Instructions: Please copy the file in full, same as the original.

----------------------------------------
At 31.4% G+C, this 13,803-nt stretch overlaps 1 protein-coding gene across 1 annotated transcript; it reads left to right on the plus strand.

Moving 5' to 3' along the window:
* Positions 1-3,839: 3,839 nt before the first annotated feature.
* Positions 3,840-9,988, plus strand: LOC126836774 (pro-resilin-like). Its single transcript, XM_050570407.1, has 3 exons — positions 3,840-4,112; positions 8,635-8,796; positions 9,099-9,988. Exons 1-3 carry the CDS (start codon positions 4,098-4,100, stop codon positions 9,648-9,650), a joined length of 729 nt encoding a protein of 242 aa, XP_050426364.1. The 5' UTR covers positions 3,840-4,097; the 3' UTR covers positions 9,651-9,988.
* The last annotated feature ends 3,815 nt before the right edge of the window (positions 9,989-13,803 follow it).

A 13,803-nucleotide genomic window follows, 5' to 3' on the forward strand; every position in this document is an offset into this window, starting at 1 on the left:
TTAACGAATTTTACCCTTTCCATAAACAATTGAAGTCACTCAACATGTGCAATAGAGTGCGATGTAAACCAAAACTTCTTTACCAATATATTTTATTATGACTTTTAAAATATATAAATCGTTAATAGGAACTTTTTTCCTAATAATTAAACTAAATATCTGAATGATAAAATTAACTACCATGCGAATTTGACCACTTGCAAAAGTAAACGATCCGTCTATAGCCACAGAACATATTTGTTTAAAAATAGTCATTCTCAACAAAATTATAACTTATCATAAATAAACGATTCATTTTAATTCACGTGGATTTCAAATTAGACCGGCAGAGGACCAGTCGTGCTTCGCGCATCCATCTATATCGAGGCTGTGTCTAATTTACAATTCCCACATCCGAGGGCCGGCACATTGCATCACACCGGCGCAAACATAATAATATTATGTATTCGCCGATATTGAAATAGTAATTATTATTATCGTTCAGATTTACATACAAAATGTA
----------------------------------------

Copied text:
At 31.4% G+C, this 13,803-nt stretch overlaps 1 protein-coding gene across 1 annotated transcript; it reads left to right on the plus strand.

Moving 5' to 3' along the window:
* Positions 1-3,839: 3,839 nt before the first annotated feature.
* Positions 3,840-9,988, plus strand: LOC126836774 (pro-resilin-like). Its single transcript, XM_050570407.1, has 3 exons — positions 3,840-4,112; positions 8,635-8,796; positions 9,099-9,988. Exons 1-3 carry the CDS (start codon positions 4,098-4,100, stop codon positions 9,648-9,650), a joined length of 729 nt encoding a protein of 242 aa, XP_050426364.1. The 5' UTR covers positions 3,840-4,097; the 3' UTR covers positions 9,651-9,988.
* The last annotated feature ends 3,815 nt before the right edge of the window (positions 9,989-13,803 follow it).

A 13,803-nucleotide genomic window follows, 5' to 3' on the forward strand; every position in this document is an offset into this window, starting at 1 on the left:
TTAACGAATTTTACCCTTTCCATAAACAATTGAAGTCACTCAACATGTGCAATAGAGTGCGATGTAAACCAAAACTTCTTTACCAATATATTTTATTATGACTTTTAAAATATATAAATCGTTAATAGGAACTTTTTTCCTAATAATTAAACTAAATATCTGAATGATAAAATTAACTACCATGCGAATTTGACCACTTGCAAAAGTAAACGATCCGTCTATAGCCACAGAACATATTTGTTTAAAAATAGTCATTCTCAACAAAATTATAACTTATCATAAATAAACGATTCATTTTAATTCACGTGGATTTCAAATTAGACCGGCAGAGGACCAGTCGTGCTTCGCGCATCCATCTATATCGAGGCTGTGTCTAATTTACAATTCCCACATCCGAGGGCCGGCACATTGCATCACACCGGCGCAAACATAATAATATTATGTATTCGCCGATATTGAAATAGTAATTATTATTATCGTTCAGATTTACATACAAAATGTA